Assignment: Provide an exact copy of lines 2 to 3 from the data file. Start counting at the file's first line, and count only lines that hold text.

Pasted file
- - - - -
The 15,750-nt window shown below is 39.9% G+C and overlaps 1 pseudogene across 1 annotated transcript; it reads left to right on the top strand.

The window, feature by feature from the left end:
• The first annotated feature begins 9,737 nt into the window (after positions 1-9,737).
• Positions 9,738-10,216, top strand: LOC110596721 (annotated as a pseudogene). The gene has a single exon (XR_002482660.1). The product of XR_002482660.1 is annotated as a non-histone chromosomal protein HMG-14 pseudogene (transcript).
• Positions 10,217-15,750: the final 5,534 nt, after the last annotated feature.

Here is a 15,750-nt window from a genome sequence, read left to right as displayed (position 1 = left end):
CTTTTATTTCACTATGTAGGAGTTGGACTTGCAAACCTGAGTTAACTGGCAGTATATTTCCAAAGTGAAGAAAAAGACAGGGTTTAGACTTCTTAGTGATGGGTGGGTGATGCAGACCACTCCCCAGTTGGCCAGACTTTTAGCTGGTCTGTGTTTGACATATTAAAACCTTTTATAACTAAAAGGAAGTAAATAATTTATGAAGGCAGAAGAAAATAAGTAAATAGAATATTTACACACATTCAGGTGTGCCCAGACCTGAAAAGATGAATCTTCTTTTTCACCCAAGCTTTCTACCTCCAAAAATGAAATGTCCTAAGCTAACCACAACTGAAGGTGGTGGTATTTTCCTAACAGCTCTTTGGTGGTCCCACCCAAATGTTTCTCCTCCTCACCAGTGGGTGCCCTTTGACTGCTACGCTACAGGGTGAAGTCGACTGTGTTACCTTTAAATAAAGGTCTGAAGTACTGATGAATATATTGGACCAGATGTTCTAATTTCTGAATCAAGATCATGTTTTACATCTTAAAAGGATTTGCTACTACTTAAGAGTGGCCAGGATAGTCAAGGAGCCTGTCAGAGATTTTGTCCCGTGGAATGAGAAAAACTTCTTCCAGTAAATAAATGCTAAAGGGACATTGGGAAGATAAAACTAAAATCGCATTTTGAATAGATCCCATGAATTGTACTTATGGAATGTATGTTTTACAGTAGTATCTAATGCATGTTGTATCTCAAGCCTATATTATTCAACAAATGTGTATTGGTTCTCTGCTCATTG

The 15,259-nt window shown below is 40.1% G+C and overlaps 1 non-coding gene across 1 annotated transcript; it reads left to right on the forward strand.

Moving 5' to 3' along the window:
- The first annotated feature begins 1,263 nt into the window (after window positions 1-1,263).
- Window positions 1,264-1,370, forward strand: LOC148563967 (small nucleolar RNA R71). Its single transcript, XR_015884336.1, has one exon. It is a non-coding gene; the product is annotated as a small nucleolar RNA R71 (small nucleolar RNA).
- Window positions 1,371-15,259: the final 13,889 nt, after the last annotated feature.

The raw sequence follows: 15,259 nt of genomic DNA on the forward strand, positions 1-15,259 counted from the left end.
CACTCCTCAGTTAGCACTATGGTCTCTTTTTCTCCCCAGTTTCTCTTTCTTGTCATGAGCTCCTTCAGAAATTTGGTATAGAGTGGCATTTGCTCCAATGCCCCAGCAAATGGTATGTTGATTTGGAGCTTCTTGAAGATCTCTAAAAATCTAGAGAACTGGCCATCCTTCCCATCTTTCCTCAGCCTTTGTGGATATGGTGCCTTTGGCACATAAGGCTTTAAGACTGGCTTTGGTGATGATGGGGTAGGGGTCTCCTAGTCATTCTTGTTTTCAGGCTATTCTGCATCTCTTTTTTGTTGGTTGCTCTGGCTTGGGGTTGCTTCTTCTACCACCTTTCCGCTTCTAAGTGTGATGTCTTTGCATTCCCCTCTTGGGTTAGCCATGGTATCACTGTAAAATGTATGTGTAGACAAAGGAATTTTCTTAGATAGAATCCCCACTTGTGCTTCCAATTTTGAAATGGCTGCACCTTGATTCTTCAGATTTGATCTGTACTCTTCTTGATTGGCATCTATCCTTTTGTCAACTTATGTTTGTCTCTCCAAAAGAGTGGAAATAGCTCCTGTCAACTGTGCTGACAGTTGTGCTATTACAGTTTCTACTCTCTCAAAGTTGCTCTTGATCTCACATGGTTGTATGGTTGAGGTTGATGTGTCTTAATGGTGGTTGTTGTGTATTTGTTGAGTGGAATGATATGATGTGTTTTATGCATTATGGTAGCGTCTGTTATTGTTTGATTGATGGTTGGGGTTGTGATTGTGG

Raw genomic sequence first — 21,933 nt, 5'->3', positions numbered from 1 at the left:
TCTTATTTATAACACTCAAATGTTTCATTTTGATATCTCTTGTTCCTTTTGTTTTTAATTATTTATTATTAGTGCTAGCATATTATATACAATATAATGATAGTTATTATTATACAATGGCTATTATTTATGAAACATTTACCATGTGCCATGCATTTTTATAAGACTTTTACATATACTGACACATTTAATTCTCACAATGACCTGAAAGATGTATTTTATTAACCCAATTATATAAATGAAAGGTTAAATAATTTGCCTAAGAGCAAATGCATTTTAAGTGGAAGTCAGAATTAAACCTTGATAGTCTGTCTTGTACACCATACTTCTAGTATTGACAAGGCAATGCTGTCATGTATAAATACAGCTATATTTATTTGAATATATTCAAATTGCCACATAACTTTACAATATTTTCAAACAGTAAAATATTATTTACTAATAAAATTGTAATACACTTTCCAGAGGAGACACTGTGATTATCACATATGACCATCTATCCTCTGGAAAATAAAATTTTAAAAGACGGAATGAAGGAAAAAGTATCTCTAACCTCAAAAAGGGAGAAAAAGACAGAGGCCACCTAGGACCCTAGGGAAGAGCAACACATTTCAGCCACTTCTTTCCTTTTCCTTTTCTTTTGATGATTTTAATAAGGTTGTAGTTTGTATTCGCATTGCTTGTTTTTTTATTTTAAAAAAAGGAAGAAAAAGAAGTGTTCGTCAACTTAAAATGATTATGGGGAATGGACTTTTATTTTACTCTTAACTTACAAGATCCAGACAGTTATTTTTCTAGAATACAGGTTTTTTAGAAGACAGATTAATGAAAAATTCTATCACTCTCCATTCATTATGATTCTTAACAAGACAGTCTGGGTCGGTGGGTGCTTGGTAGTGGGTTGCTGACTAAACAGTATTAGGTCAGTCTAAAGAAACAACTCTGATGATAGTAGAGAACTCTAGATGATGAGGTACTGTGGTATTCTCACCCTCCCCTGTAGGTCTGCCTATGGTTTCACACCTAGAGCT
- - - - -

The window, feature by feature from the left end:
• The first annotated feature begins 9,737 nt into the window (after positions 1-9,737).